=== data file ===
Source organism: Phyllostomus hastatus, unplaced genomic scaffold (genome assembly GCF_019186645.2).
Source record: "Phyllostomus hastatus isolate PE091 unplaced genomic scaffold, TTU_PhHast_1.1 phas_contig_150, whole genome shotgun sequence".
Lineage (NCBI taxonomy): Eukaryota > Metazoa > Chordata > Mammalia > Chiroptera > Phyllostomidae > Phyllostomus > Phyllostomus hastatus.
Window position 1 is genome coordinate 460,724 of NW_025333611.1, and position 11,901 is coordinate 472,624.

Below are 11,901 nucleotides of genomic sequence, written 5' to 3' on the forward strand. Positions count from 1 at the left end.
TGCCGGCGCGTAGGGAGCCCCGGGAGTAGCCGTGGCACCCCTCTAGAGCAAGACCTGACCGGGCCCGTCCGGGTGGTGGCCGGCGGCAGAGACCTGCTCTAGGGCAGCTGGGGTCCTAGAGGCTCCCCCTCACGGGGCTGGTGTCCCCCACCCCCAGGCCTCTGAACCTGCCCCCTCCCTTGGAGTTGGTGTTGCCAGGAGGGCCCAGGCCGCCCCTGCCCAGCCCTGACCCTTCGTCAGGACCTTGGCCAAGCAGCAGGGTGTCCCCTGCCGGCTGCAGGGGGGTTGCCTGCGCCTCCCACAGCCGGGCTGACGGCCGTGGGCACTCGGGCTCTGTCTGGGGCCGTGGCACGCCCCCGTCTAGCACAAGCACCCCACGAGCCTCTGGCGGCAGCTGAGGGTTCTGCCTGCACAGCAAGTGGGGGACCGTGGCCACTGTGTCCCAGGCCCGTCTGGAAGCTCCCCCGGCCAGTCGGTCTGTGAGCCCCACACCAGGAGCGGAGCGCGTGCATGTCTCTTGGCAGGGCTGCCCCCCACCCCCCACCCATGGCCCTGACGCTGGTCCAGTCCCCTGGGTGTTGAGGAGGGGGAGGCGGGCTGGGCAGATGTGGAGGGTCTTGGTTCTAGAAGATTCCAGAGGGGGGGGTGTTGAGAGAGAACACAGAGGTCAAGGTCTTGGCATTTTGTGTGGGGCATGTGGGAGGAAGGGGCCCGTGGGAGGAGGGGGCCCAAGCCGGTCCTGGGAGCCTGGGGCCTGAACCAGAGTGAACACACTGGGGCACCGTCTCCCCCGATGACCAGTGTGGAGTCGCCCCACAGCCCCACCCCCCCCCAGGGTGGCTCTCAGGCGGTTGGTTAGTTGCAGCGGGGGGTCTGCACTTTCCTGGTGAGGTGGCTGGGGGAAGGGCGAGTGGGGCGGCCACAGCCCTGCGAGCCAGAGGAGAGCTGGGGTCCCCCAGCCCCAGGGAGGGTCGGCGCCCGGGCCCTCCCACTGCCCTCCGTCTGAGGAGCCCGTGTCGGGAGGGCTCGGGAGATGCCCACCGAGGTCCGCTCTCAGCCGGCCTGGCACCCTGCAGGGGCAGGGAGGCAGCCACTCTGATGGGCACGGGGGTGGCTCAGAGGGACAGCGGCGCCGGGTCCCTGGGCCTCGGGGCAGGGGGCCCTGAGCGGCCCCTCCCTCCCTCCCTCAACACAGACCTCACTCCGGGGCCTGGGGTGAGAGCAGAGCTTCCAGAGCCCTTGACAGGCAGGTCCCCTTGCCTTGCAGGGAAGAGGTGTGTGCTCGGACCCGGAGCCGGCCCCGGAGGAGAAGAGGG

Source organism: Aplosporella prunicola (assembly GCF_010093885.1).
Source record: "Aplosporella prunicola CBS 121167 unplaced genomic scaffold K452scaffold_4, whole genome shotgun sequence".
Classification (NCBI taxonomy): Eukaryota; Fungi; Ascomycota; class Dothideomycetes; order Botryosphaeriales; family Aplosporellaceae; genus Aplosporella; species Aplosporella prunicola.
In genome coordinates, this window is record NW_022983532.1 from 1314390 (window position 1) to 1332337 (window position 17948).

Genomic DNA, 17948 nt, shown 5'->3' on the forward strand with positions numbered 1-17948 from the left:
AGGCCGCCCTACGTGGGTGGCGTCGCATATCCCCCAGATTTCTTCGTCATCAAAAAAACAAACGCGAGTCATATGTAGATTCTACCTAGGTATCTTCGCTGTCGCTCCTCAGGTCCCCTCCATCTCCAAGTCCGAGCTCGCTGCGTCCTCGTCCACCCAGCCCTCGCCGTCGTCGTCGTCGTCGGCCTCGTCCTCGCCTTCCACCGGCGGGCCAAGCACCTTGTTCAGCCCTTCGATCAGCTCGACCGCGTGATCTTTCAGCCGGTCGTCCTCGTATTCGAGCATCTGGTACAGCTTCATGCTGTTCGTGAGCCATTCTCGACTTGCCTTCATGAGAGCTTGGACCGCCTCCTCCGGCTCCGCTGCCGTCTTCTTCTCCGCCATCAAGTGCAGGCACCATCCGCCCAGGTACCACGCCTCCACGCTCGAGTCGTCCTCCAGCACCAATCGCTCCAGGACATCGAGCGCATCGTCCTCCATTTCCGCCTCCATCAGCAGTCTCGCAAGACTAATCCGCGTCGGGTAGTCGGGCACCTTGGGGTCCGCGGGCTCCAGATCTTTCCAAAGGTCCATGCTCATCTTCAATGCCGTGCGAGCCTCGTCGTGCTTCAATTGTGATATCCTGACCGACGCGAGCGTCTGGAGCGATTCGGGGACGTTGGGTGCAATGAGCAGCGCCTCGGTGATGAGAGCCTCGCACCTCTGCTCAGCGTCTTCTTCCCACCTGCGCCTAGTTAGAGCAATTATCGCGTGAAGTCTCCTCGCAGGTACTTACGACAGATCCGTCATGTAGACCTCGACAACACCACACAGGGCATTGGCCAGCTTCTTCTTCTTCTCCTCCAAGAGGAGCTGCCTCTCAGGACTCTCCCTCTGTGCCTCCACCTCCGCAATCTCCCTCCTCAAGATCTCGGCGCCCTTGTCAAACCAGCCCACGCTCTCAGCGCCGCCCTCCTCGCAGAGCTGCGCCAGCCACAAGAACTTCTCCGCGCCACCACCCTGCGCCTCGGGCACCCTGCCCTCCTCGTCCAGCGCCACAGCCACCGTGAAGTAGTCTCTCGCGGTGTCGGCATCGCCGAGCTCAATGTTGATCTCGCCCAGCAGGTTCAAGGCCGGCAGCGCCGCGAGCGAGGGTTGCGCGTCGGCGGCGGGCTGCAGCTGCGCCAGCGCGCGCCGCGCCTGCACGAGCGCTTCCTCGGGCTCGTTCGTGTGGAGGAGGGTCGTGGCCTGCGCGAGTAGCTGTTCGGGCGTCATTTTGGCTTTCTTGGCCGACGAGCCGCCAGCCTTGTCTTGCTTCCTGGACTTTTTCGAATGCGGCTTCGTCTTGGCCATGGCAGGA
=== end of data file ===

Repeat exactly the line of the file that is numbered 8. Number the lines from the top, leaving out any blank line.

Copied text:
Source record: "Aplosporella prunicola CBS 121167 unplaced genomic scaffold K452scaffold_4, whole genome shotgun sequence".